Fossil evidence indicates the olive tree had its origins 20–40 million years ago in the Oligocene, in what is now corresponding to Italy and the eastern Mediterranean Basin. Wild oleasters were present and collected in the East Mediterranean since ~19,000 BP. The genome of cultivated olives reflects their origin from oleaster populations in the East Mediterranean. The olive plant was first cultivated some 7,000 years ago in Mediterranean regions.
The edible olive seems to have coexisted with humans for about 5,000 to 6,000 years, going back to the early Bronze Age (3150 to 1200 BC). Its origin can be traced to the Levant based on written tablets, olive pits, and wood fragments found in ancient tombs.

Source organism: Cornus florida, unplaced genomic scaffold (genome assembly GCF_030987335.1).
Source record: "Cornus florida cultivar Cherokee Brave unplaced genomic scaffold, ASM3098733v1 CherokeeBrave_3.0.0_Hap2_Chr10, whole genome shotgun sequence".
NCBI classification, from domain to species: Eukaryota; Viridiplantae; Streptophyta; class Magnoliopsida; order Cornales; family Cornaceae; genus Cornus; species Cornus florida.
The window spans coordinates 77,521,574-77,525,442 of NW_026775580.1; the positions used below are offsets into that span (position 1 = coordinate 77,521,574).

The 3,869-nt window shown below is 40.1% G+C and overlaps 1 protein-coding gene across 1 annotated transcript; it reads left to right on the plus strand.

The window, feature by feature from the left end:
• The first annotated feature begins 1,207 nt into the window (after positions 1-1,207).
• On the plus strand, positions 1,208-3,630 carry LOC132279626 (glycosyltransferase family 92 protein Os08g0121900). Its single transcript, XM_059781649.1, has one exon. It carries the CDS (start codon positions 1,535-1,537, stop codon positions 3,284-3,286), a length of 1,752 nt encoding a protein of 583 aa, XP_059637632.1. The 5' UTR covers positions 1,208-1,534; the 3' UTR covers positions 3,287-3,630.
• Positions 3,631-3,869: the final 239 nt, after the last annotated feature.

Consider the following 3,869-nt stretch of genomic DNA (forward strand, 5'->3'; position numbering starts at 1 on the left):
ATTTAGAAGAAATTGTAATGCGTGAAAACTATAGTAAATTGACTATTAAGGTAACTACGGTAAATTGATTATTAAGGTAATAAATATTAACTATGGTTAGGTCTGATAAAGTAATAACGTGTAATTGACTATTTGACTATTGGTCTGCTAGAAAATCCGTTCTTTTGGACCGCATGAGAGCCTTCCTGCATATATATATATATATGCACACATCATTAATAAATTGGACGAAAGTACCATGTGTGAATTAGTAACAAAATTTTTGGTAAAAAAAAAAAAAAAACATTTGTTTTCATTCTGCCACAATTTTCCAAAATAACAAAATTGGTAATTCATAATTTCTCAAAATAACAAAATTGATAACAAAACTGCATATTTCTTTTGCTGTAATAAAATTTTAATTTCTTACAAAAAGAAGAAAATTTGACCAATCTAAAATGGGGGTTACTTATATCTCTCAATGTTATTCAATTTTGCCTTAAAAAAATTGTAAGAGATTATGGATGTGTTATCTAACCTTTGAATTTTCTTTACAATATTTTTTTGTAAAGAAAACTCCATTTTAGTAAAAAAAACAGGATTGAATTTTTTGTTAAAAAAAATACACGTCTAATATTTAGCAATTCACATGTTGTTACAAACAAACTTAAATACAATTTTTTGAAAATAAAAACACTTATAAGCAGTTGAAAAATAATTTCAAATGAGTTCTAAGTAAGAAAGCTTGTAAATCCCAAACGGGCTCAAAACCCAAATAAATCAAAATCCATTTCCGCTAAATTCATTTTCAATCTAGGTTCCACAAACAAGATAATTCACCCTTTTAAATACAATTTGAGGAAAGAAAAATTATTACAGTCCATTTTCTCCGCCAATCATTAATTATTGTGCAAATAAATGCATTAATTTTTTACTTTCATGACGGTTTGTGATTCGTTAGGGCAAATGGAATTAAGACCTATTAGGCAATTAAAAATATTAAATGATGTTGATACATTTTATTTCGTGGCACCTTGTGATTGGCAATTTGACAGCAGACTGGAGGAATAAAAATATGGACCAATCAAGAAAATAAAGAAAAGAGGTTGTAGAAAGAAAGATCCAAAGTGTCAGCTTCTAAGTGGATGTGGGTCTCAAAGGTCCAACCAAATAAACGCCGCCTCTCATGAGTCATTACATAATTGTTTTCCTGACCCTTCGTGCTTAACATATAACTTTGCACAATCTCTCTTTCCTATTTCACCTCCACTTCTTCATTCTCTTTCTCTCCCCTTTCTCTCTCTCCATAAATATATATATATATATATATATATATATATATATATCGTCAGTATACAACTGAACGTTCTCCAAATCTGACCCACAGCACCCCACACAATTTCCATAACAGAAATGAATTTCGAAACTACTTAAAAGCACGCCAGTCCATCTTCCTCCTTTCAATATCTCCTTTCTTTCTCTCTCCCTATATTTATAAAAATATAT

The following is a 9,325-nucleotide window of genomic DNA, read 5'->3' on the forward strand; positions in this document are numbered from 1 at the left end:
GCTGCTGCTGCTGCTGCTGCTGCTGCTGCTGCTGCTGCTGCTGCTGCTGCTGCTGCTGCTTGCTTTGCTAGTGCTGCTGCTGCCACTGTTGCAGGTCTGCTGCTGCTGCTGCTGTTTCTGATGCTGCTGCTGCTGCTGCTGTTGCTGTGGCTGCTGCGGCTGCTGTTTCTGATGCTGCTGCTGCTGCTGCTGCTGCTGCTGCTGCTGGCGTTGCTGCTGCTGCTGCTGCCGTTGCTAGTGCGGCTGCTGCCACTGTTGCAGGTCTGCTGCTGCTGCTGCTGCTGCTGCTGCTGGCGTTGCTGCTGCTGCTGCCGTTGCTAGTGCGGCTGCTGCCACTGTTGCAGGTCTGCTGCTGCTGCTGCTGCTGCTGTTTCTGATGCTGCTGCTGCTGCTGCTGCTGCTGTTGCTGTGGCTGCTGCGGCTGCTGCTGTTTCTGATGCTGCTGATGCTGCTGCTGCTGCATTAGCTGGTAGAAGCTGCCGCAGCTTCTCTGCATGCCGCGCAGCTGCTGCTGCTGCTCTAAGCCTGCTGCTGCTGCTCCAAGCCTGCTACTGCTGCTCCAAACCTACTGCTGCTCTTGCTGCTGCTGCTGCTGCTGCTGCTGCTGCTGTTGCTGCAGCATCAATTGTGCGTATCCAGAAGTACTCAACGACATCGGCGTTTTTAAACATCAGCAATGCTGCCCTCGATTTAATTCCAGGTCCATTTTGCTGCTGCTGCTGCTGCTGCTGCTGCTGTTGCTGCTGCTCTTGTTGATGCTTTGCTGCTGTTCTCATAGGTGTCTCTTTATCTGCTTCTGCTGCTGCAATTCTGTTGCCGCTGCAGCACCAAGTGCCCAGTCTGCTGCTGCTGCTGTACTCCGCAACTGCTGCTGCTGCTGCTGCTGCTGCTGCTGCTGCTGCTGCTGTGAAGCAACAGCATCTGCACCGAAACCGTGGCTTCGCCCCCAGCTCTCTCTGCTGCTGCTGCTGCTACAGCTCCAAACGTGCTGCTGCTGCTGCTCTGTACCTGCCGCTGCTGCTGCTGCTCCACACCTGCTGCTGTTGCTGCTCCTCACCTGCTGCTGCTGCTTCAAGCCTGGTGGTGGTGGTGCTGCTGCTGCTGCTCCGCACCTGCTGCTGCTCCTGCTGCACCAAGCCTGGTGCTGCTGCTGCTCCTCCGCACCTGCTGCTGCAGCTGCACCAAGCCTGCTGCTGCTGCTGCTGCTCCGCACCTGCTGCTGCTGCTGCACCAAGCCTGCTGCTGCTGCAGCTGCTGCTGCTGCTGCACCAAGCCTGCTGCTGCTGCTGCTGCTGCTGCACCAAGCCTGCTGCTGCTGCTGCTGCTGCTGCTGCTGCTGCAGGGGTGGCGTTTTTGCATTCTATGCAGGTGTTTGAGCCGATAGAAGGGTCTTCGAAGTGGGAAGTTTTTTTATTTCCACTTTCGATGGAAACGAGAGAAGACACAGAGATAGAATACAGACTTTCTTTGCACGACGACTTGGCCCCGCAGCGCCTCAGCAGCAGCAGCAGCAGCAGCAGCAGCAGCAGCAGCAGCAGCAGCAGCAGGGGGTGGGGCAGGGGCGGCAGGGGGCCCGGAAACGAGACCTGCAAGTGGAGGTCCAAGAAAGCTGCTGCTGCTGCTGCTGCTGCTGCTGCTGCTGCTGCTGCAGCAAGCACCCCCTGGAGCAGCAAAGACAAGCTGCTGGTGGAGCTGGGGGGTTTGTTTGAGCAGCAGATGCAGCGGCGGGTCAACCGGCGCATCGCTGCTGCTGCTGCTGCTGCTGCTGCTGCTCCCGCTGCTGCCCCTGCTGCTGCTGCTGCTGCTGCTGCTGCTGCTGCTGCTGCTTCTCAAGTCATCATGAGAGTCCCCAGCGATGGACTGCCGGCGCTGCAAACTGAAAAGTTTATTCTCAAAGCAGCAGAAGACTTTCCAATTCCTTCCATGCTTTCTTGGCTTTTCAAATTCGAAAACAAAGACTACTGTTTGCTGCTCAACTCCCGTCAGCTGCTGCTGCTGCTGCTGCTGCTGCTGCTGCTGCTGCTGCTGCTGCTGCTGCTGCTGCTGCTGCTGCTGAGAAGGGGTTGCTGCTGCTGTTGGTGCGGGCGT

The immediate ancestry of the cultivated olive is unknown. Fossil Olea pollen has been found in Macedonia and other places around the Mediterranean, indicating that this genus is an original element of the Mediterranean flora. Fossilized leaves of Olea were found in the palaeosols of the volcanic Greek island of Santorini (Thera) and were dated about 37,000 BP. Imprints of larvae of olive whitefly Aleurolobus (Aleurodes) olivinus were found on the leaves. The same insect is commonly found today on olive leaves, showing that the plant-animal co-evolutionary relations have not changed since that time. Other leaves found on the same island are dated back to 60,000 BP, making them the oldest known olives from the Mediterranean.